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Renault to focus on automating public transport

Renault have announced their strategic approach to the development of autonomous vehicles, indicating a focus on public transport, rather than private vehicles.

Private car drivers are not being ignored but Renault believe this is a market that would be happier with driver assistance technology, rather than full automation.

Referring to the six levels of vehicles automation (see chart below), the French manufacturer are convinced that the general public need no more than what they call Level 2+. That is, advanced semi automated systems such as contextual cruise control or lane keeping assist, or the automatic overtaking function which will soon be available. Essentially, allowing the driver to remain responsible for driving but making the experience as painless as possible.

One of the reasons for doing this is the leap between Level 2 and Level 3 technologies. Renault believe the cost that this would add to the vehicle would be so great in relation to the driving benefits, that customers would not be interested.

Stating their belief that innovation only makes sense if it is shared, economically accessible and genuinely useful to as many people as possible, Renault explain that, for public transport, they will be leaping straight from Level 2 to Level 4 (Automated driving in most conditions).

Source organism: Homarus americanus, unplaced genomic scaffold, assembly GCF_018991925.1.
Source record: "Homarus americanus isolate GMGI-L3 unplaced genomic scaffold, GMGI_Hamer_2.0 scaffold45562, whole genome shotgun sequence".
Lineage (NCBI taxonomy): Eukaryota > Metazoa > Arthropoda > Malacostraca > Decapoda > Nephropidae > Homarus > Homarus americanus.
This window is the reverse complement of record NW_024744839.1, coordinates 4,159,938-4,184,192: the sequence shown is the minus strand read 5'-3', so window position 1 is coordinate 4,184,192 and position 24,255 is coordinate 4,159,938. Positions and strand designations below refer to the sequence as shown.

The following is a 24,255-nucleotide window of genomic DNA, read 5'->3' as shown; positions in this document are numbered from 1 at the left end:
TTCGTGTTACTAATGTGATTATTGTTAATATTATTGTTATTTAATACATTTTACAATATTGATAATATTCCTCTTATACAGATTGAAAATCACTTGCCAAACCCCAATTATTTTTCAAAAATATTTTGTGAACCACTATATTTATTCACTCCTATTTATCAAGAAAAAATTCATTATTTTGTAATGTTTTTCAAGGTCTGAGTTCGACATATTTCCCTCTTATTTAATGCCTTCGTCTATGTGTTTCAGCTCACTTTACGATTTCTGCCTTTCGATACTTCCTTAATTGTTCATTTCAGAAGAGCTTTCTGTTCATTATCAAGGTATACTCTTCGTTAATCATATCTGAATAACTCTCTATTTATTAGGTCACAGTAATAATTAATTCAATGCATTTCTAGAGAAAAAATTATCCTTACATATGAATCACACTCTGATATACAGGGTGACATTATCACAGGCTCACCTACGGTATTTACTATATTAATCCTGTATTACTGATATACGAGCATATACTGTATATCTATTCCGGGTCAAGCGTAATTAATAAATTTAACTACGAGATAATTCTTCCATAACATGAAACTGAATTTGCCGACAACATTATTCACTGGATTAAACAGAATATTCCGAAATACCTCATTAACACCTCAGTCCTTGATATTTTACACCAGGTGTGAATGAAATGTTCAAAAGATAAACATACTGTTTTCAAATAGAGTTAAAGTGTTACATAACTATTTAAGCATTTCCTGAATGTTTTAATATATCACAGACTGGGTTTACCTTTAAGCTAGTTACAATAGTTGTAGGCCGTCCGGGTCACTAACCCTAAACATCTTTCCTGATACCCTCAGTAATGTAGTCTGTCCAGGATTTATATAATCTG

The company has been conducting trials with automated vehicles for some years and from 2026 a fleet of automated electric minibuses will be  integrated into the public transportation network of Chateauroux Metropole in France.

Going further, Renault today announced a collaboration with WeRide, experts in autonomous driving, for the large-scale commercial deployment of vehicles with an L4 level of autonomy.

WeRide have more than 700 autonomous vehicles in service (including 300 miniBuses) that have travelled more than 28m km in Asia, the Middle East, and North America and with this new partnership, they will be adding Europe to that map.

As a premium partner of the Roland-Garros tennis tournament, which begins at the end of this month, Renault, together with WeRide, will trial their autonomous shuttles by transporting visitors to and from a car park on the outskirts of the Bois-de-Boulogne to the Roland-Garros stadium.

Gilles Le Borgne, CTO Renault Group said: ‘Renault Group is moving forward to implement its autonomous vehicle strategy. As a result, thanks to our experiments and our partners, the best in their fields, we will be in a position, well before the end of this decade, to propose a highly relevant range of autonomous, low-carbon miniBuses to meet the growing needs of the regions.’


Levels of automation:

Level 0 No automation
Level 1 Semi-automated systems, like cruise control.
Level 2 Semi-automated systems, like steering, speed and braking.
Level 3 Automated driving in some conditions, driver available to take over
Level 4 Automated driving in most conditions
Level 5 Automated driving in all conditions

 

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